Only Wales remains orange
As of 4pm on 17 July, only Wales remains an “orange” area.
Only travellers with a “worthy purpose” may enter Denmark from England, Scotland and Northern Ireland.
They must also take a PCR test 72 hours prior to entry; take another test on arrival; and self-isolate on arrival for 10 days (with the option to test to release after four days).
These restrictions apply regardless of the traveller’s vaccination status.
Unvaccinated arrivals from Wales must submit to the same rules, but fully vaccinated Welsh travellers can enter Denmark for all purposes, without the need to self-isolate.
Two weeks must have passed since their second dose and the vaccine must be one approved by the European Medicines Agency.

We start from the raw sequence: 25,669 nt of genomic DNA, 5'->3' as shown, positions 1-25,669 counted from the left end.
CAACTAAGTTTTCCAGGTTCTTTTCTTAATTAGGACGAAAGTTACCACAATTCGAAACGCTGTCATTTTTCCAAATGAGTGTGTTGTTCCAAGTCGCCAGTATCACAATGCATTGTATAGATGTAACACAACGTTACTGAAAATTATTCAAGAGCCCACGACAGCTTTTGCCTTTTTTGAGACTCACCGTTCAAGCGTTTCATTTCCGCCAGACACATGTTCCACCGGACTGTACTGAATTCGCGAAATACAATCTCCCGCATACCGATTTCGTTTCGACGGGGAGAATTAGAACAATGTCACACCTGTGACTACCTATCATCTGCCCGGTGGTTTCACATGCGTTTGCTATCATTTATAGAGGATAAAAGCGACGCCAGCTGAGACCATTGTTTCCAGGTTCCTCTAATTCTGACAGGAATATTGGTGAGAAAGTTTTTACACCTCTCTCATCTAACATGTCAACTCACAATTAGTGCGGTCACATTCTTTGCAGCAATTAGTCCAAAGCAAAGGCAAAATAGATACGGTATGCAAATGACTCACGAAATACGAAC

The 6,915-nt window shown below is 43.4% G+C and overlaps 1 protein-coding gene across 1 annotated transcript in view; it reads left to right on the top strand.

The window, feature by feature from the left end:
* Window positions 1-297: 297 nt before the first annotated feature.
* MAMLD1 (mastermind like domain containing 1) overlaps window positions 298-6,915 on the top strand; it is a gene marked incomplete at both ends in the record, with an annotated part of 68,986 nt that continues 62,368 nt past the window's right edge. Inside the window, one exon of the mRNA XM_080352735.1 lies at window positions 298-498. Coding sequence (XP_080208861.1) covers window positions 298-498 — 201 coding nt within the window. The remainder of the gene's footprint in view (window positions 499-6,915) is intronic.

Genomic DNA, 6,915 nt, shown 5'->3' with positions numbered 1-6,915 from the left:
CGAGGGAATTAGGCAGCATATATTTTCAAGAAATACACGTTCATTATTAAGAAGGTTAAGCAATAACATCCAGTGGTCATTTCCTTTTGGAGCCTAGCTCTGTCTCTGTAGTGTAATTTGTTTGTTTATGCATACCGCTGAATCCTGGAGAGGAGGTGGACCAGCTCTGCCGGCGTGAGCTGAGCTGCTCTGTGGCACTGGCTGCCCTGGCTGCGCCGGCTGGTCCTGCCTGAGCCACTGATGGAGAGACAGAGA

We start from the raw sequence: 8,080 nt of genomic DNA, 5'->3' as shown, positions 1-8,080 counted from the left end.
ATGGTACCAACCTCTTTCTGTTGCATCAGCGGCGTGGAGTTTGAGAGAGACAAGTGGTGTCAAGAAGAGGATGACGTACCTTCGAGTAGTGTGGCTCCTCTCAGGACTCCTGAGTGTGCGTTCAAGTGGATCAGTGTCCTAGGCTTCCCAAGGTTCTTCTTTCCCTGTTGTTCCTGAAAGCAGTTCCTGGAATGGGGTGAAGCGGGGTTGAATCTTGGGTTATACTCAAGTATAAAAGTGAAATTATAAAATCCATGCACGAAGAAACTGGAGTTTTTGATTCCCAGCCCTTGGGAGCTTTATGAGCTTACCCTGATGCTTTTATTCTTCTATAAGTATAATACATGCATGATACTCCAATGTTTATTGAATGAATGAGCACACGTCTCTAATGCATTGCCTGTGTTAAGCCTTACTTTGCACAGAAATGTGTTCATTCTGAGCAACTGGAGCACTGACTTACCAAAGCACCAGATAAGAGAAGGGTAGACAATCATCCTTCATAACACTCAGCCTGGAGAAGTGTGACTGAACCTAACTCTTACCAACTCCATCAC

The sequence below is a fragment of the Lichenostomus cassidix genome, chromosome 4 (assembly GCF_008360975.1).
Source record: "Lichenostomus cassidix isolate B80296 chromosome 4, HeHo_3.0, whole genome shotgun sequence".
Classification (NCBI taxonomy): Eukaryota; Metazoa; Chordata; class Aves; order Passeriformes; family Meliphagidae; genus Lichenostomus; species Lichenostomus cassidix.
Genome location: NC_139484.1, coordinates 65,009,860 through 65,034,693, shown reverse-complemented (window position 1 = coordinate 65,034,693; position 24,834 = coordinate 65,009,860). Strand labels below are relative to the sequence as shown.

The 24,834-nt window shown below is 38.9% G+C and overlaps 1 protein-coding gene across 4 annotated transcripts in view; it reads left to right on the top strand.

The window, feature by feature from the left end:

Denmark will accept the NHS Covid Pass app or NHS letter as proof of vaccination.
The UK currently classifies Denmark as an amber country, meaning returning travellers face 10 days’ quarantine and must take three Covid tests.
However, as of 19 July, fully vaccinated Brits who’ve had their second dose at least 14 days prior and accompanying under 18s may forgo self-isolation when returning from nearly all amber countries (barring France).
The UK’s downgrade in Denmark follows Bulgaria’s decision to ban British travellers.
The country announced that the UK would be added to its “red zone” list, along with Cyprus, Spain, Fiji and Kuwait, just days after it was boosted onto the UK’s green list.
Bulgaria’s health minister, Stoicho Katsarov, issued the order on Friday 17 July, with changes coming into effect on 19 July – the same date that Bulgaria officially went green.
The move from the government in Sofia coincided with the Foreign Office lifting its warning against all but essential travel to Bulgaria.
People from red zone countries are not allowed into Bulgaria barring a handful of exemptions, such as medical professionals and seasonal workers.